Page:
Rescuing older workers from the post-COVID scrapheap

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The COVID-19 pandemic has plunged the UK’s economy into the deepest slump since quarterly records began, with the country officially entering a recession for the first time since the 2008 financial crisis in August last year.

After a 2.2% fall in the first quarter of 2020 and a historic 20.4% drop in the second, the COVID-19 recession is by far the deepest of the modern age.

Yet, it can still be easy to view these figures without considering the people behind them.

A consequence of any recession is a rise in unemployment, and the COVID-19 recession has been no different. With unemployment now at 1.7 million and a further 4.7 million people on furlough, 20% of the UK workforce is not fully active, and we expect this figure to grow as the furlough scheme winds down.

 

The impact of COVID-19 on older workers

While significant attention has been paid to young people impacted by the COVID-19 recession, there is another demographic within society who are also bearing the brunt of this crisis.

Data from the Office for National Statistics show that unemployment among 50-to-64-year-olds rose to 4.1% from October to December last year, the highest levels since 2014 following a 50% rise during the second lockdown. Most of these job losses are down to the immediate economic shock caused by COVID-19.

However, there are also long-term risks that older workers could be left on the scrapheap as we emerge from the pandemic.

The last twelve months have changed consumer behaviour for the foreseeable, with shoppers now prioritising online services. As such, employers are now prioritising candidates with digital skills capable of helping them prosper in the post-COVID-19 economy.

The combination of a demand for digital skills and the ongoing economic shocks caused by the pandemic could damage current and future career prospects for older workers, with the Learning & Work Institute recently warning that the UK is heading towards a catastrophic digital skills shortage disaster.

 

The importance of digital skills

HR and business leaders can tackle this looming unemployment crisis by offering their employees and new recruits digital skills training to futureproof their workforce and ensure that they are in the best place possible to respond to changing consumer behaviour caused by the pandemic. For example, could you train those who currently use Excel to use SQL or even Python?

Although this may sound like a short-term financial hit, it is also an investment that will more widely benefit the business. After all, new skills power new ways of working which in turn leads to new commercial opportunities.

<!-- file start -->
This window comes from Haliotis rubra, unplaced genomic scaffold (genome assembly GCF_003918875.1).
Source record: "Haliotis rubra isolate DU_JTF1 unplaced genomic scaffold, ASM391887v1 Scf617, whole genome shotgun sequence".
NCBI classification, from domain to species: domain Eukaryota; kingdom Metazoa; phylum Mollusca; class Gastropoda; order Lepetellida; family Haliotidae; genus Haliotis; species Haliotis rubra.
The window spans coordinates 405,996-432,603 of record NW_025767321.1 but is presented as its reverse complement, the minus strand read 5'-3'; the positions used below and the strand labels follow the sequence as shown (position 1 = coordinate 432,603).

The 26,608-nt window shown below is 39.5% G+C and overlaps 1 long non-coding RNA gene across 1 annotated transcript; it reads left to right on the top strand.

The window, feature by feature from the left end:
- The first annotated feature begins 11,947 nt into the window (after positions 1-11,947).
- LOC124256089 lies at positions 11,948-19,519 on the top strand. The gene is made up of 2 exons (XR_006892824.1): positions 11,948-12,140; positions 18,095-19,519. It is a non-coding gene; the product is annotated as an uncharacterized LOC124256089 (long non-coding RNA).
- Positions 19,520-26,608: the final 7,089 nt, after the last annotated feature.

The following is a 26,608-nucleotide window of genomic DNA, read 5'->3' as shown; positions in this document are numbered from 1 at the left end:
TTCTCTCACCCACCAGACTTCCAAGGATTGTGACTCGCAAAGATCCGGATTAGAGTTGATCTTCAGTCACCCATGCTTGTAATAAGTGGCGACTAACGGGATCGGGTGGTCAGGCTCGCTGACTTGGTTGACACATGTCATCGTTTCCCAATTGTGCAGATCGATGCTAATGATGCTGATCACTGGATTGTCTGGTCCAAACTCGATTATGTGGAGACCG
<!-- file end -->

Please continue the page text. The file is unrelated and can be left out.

Employers and HR leaders should also remember that older workers bring plenty of skills, knowledge and judiciousness attained from previous experiences. When combined with an up-to-date skillset and knowledge framework, there’s little reason why a long-serving employee should not outperform an external hire.

 

The power of referrals

HR teams and business leaders can also avert an unemployment crisis among older workers by changing their recruitment practices.

Although it may seem counter-intuitive, referrals are one of the most effective ways for businesses to hire candidates from a specific age-group or background.

Referrals by a role’s industry peers tend to focus on a candidate’s real-world performance and role potential, rather than the polished veneer and CV-points that may sway an agency. And an invitation to apply can give confidence to those with the skills, but not necessarily the confidence or awareness of your role, to put their hat in the ring.

By seeking recommendations from specific people or networks, hiring managers can also seed roles and increase the chances of finding candidates with specific credentials and social demographics. Take, for example, the hundreds of networks for women in engineering. Connecting and engaging with these and other diverse groups will increase the likelihood of hiring skilled female and BAME workers.

If we want to avoid the latter third of our collective working loves to be blighted, we need to extend the same support that we extend to other groups needs to older workers. That means continuous in-work training, an awareness of the discrimination issues, and an active recruitment policy that’s focused on seeing potential - even for those at the other end of the employment cycle.

With the vaccine programme underway, the end of the COVID-19 pandemic is in sight, but the economic repercussions of the past twelve months will be with us for the foreseeable. The lockdowns have changed consumer behaviour and now we run a real risk of certain sections of society slipping through the cracks and into the horror of 1980s-style chronic unemployment.

We must futureproof our workforce and ensure that every worker, no matter their age, is given a helping hand through referrals and equipped with the digital skills needed to prosper in the post-COVID-19 economy.

 

Paul Naha-Biswas is CEO and founder of Sixley